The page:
Department of Labor issues new LCA Electronic Posting Requirements

By March 28, 2019December 2nd, 2020H-1B and E-3 Visa, Immigration
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New guidelines issued by the Wage and Hour Division of the Department of Labor on March 15, 2019 imposes enhanced obligations on electronic posting requirements of the H-1B labor condition application regulations. A Labor Condition Application (Form ETA 9035) is an application submitted to the Department of Labor providing specific information about the petitioner, the job for which the H-1B visa is sought and the wage that the petitioner commits to pay to the H-1B employee. It is a requirement that a certified Labor Condition Application be included with the petition at the time of the H-1B filing in order for the case to be approvable. The LCA was also revised earlier in the year to require third-party placement information on the forms, for more information on the LCA and its revision, please click here.

By law, H-1B employers are required to post a notice informing affected U.S. workers of the employer’s intent to hire H-1B nonimmigrants and of the U.S. workers’ right to examine certain documents concerning the H-1B position and to file complaints if they believe violations of H-1B program rules have occurred.  This includes giving notice to workers at a third-party site where an H-1B nonimmigrant is assigned, even if those workers are employed by another organization.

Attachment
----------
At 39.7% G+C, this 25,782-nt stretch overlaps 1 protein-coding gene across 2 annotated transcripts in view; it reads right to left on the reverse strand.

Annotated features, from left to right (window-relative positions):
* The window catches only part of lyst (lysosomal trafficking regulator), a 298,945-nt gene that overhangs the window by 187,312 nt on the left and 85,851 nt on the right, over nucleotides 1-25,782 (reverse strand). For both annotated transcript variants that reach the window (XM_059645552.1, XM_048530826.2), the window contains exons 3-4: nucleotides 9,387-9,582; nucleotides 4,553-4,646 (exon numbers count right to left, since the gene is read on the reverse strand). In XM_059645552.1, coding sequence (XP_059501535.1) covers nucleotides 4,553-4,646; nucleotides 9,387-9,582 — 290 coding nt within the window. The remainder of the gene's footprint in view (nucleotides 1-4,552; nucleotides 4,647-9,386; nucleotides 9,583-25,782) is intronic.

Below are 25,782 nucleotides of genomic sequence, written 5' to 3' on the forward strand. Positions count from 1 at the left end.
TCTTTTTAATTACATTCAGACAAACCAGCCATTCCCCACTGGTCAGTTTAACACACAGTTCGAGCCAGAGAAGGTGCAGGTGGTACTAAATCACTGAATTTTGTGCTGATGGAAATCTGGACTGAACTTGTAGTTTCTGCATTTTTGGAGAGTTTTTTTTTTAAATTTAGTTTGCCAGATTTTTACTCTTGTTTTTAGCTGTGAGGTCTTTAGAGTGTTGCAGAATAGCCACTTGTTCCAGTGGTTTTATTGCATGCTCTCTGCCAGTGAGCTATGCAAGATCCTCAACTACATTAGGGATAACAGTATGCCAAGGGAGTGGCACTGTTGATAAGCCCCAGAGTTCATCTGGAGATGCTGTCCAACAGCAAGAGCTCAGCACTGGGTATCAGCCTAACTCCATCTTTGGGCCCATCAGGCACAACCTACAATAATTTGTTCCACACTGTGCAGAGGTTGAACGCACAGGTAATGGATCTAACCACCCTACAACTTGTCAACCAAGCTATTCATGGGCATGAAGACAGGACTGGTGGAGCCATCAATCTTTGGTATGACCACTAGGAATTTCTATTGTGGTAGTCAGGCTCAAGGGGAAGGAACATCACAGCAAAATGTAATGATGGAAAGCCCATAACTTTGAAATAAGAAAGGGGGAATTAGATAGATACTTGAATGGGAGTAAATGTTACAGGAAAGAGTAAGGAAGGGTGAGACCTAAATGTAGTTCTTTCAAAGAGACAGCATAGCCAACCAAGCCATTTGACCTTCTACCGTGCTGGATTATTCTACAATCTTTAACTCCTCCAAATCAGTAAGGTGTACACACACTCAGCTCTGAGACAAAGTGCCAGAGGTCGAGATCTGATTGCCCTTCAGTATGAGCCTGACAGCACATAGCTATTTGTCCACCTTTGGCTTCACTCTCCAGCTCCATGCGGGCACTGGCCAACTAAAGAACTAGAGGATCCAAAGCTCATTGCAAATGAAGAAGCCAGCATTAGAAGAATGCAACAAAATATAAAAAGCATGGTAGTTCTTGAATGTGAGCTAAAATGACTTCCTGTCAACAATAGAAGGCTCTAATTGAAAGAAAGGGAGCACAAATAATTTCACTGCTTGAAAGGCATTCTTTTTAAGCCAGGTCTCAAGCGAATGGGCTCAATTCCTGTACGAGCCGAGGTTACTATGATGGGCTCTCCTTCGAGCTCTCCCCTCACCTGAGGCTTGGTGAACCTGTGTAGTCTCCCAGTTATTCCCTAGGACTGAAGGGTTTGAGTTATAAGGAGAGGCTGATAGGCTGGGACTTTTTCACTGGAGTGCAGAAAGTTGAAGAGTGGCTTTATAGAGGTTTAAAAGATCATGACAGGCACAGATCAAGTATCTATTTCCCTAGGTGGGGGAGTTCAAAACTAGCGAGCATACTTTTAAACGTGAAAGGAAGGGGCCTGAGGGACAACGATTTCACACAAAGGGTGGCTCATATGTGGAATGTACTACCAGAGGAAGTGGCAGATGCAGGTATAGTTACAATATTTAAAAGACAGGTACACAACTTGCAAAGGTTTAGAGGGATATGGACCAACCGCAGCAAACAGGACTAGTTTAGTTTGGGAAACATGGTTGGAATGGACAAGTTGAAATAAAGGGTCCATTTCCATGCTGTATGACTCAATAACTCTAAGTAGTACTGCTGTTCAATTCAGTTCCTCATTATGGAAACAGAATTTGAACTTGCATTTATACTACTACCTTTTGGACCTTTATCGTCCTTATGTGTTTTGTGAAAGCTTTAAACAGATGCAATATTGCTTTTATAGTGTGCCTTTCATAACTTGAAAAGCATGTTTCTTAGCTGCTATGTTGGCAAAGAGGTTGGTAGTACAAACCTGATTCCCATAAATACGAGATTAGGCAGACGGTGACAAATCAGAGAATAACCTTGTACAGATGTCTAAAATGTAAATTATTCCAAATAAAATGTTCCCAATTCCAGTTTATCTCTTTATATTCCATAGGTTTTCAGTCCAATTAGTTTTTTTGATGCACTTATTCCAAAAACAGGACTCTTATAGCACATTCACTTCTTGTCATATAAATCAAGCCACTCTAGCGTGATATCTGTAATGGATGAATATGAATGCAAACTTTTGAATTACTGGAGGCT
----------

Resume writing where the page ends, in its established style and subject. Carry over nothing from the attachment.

The new guidelines state that employers may need to take extra steps to ensure that electronic notices of the LCA are available and accessible to all affected employees. This includes:

  • Taking steps to make sure that all affected U.S. workers – including employees of a third party – are aware of an LCA notice for an occupation at the worksite;
  • Ensuring that affected workers have ready access to the electronic notice. Posting the notice on an inaccessible or little-known electronic site would not suffice to meet the LCA regulations; and
  • Ensuring that affected workers are able to locate the electronic notice that applies to their specific worksite.

Failure to meet adhere to these obligations to subject the employer to significant penalties. This move aligns with the USCIS’ new and tougher policy of scrutinizing H-1B cases and the resulting decrease in the approval rates.

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